“We have to start planning in a more concrete fashion for a future where oil and gas has a less prominent role in the economy.” —Kelly O’Donnell, economist
McQueen also argues that the windfall should be used to cap abandoned oil and gas wells. “We should do that while the money is flowing,” he says. “When it’s not flowing, the state can get left holding the bag.” And he says that “maybe even a higher priority” is hiring more oil and gas field inspectors at the Oil Conservation Division and Environment Department to find leaks and prosecute offenders. “The reason you cap abandoned wells is because of the methane leaks, right? They’re tied together,” he says. But hiring inspectors for more than a year requires long-term funding, not a one-time windfall.
“Funding additional oversight programs and positions is unfortunately not ultimately up to the executive,” says Nora Meyers Sackett, press secretary to Gov. Michelle Lujan Grisham. “Last year the administration proposed funding for additional regulatory staff at both [the Oil Conservation Division and Environment Department] that were not funded by the Legislature, which does affect the state’s ability to monitor and enforce pollution regulations.”
Sen. Muñoz says he’s eyeing funding increases for capital projects that were approved last year. “All those projects are underfunded,” he says, because of recent sharp inflation — which is also driven by increasing energy prices. One-time money could cover those increases.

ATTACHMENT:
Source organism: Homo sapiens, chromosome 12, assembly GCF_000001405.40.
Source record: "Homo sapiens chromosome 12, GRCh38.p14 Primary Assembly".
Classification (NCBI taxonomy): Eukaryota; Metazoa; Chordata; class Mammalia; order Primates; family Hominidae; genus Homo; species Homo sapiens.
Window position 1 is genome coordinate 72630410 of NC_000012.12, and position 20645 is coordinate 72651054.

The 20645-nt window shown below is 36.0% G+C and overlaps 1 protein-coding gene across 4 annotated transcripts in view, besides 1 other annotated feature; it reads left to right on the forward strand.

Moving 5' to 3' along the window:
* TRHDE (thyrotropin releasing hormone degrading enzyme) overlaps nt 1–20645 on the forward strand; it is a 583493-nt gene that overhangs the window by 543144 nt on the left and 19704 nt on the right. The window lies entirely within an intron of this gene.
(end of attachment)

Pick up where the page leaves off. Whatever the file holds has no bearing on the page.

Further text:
But his ongoing concern is paying state employees a wage that can compete with private-sector jobs. “We’re going to have to raise those payments in order to recruit engineers, lawyers, those degreed staff to get them back to state work,” he says. But once again, that would require recurring money, not one-time oil and gas payouts.
“It’s like you only get one apple off the tree,” Muñoz says. And everyone will try to get a bite during New Mexico’s notoriously short legislative session. Last year’s session was 30 days. And though the upcoming session will be twice as long, it still may not be enough time to thoughtfully deal with the complications of this sudden cash infusion. “The bigger the budget gets,” he says, “the harder it becomes to manage.”